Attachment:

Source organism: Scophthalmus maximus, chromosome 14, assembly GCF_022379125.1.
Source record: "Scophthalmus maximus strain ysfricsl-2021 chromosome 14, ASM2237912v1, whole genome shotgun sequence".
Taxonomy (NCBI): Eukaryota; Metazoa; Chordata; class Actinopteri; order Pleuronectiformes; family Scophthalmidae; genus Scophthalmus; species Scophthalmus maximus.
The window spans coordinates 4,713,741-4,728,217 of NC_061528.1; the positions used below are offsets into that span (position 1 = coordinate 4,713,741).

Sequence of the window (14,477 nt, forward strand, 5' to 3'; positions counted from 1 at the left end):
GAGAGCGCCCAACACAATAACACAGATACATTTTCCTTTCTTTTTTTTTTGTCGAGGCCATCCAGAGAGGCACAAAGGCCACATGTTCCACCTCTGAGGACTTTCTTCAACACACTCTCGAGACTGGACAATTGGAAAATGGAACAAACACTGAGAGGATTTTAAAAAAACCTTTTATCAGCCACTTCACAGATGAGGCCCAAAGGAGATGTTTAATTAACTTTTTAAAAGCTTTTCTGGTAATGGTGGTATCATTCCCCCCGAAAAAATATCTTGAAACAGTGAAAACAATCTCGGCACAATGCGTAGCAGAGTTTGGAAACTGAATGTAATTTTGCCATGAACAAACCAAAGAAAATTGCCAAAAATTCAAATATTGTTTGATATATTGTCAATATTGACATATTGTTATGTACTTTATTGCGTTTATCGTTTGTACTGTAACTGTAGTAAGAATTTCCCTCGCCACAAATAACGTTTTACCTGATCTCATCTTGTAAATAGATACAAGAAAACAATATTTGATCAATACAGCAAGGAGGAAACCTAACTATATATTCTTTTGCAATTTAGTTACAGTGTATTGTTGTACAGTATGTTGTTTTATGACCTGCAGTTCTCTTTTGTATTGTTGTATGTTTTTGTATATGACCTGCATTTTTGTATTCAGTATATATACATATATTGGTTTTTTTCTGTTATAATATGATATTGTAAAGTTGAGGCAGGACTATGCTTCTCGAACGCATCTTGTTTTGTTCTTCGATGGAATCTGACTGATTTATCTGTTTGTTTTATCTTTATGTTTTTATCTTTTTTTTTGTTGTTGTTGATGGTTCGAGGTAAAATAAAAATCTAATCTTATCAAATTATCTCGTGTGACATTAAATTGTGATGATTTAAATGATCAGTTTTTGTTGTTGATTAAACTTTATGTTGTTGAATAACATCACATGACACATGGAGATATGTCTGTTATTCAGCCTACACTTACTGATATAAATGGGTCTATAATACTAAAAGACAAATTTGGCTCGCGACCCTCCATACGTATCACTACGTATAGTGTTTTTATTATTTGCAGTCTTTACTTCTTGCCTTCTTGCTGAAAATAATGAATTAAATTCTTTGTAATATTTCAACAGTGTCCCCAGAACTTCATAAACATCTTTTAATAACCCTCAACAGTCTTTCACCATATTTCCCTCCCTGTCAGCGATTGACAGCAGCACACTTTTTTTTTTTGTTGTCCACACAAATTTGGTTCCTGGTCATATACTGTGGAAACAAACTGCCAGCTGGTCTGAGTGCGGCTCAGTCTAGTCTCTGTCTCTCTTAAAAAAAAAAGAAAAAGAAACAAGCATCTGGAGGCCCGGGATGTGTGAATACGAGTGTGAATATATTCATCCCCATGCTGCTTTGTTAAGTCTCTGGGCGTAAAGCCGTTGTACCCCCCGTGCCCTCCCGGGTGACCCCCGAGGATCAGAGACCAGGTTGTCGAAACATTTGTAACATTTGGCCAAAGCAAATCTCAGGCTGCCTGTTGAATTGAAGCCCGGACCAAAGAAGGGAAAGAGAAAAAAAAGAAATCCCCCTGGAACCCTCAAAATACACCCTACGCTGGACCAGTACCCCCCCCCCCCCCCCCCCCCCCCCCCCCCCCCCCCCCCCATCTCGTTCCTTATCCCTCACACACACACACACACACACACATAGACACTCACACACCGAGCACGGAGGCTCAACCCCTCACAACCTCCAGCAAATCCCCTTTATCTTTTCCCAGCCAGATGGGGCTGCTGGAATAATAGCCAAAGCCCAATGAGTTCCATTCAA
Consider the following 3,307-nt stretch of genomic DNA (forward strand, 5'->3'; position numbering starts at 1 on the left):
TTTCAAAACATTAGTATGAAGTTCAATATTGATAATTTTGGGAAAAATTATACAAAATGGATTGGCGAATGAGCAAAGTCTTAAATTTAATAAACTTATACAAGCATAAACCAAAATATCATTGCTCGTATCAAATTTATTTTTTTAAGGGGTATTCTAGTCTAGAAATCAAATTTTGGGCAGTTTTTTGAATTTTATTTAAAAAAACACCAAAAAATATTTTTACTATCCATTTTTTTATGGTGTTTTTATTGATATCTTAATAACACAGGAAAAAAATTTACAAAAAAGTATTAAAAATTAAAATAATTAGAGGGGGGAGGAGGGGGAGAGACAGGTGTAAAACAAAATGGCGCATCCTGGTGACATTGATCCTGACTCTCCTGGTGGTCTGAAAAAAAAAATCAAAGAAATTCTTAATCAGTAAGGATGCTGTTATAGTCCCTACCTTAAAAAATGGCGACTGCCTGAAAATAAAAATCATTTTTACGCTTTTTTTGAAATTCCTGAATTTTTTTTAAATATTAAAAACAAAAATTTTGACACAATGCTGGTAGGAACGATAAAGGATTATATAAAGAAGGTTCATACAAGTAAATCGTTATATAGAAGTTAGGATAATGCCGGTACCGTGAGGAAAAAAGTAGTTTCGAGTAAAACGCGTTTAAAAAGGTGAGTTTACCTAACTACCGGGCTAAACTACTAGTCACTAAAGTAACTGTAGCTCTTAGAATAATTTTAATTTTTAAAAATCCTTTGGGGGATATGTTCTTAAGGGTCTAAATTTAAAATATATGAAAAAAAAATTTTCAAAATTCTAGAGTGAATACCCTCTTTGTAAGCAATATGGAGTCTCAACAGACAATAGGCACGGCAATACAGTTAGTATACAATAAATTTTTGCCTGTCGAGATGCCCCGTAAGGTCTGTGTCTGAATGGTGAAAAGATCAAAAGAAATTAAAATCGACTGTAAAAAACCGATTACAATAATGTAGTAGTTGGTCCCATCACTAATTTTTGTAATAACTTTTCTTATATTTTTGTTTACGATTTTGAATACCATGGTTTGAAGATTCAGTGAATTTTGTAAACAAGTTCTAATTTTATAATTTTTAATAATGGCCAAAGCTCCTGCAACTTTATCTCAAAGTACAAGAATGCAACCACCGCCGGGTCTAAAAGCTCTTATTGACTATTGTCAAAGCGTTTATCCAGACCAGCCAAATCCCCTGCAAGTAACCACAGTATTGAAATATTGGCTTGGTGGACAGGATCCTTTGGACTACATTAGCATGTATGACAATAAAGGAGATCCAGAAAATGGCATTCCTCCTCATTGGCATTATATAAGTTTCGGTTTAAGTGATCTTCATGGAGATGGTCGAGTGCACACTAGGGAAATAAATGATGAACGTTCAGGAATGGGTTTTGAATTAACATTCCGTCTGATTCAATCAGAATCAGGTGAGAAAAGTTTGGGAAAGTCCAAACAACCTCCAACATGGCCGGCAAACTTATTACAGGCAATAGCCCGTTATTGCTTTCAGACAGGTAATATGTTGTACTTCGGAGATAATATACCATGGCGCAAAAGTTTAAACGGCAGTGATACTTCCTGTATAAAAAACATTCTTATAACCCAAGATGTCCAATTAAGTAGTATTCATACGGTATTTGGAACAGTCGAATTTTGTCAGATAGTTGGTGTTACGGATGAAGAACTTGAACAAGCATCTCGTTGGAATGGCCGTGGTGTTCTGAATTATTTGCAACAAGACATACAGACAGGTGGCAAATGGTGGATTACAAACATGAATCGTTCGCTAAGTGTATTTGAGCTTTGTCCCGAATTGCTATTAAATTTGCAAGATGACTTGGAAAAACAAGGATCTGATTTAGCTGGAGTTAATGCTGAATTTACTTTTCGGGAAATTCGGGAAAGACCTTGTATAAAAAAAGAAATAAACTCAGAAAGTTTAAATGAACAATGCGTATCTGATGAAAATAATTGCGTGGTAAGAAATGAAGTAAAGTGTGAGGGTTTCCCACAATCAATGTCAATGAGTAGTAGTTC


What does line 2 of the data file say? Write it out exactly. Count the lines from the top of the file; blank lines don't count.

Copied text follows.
Source record: "Scophthalmus maximus strain ysfricsl-2021 chromosome 14, ASM2237912v1, whole genome shotgun sequence".